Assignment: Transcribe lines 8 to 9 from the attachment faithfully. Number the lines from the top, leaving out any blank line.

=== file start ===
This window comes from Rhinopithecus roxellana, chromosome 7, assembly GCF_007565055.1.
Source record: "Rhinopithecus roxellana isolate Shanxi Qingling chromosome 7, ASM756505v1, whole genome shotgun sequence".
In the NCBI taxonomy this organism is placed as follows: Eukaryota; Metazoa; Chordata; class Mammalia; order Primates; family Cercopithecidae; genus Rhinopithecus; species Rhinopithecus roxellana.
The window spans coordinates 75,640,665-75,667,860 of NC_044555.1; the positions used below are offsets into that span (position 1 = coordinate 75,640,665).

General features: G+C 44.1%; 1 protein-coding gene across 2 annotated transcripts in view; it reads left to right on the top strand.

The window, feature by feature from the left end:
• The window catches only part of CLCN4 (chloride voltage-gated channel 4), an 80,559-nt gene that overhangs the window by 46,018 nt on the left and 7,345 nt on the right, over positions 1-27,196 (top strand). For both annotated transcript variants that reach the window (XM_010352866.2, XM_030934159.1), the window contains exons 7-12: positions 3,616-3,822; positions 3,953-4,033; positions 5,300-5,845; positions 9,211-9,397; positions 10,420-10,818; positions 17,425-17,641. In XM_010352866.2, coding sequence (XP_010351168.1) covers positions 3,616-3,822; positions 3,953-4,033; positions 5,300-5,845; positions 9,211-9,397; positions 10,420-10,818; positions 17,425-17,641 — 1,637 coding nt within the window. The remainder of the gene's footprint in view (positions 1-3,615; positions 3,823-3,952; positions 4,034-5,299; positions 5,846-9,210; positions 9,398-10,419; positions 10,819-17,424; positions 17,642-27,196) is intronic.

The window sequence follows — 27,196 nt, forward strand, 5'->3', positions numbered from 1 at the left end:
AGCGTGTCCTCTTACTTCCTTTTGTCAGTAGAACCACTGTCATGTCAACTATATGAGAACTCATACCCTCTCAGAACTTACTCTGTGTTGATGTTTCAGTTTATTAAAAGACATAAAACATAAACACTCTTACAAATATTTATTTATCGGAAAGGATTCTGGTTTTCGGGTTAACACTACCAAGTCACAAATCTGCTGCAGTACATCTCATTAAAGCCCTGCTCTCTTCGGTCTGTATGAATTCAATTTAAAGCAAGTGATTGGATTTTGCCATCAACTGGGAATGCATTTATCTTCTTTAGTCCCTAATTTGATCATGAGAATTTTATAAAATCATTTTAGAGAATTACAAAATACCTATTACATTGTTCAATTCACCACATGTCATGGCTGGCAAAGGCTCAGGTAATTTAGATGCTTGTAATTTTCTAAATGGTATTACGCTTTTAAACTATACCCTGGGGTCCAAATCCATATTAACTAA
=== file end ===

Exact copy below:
The window sequence follows — 27,196 nt, forward strand, 5'->3', positions numbered from 1 at the left end:
AGCGTGTCCTCTTACTTCCTTTTGTCAGTAGAACCACTGTCATGTCAACTATATGAGAACTCATACCCTCTCAGAACTTACTCTGTGTTGATGTTTCAGTTTATTAAAAGACATAAAACATAAACACTCTTACAAATATTTATTTATCGGAAAGGATTCTGGTTTTCGGGTTAACACTACCAAGTCACAAATCTGCTGCAGTACATCTCATTAAAGCCCTGCTCTCTTCGGTCTGTATGAATTCAATTTAAAGCAAGTGATTGGATTTTGCCATCAACTGGGAATGCATTTATCTTCTTTAGTCCCTAATTTGATCATGAGAATTTTATAAAATCATTTTAGAGAATTACAAAATACCTATTACATTGTTCAATTCACCACATGTCATGGCTGGCAAAGGCTCAGGTAATTTAGATGCTTGTAATTTTCTAAATGGTATTACGCTTTTAAACTATACCCTGGGGTCCAAATCCATATTAACTAA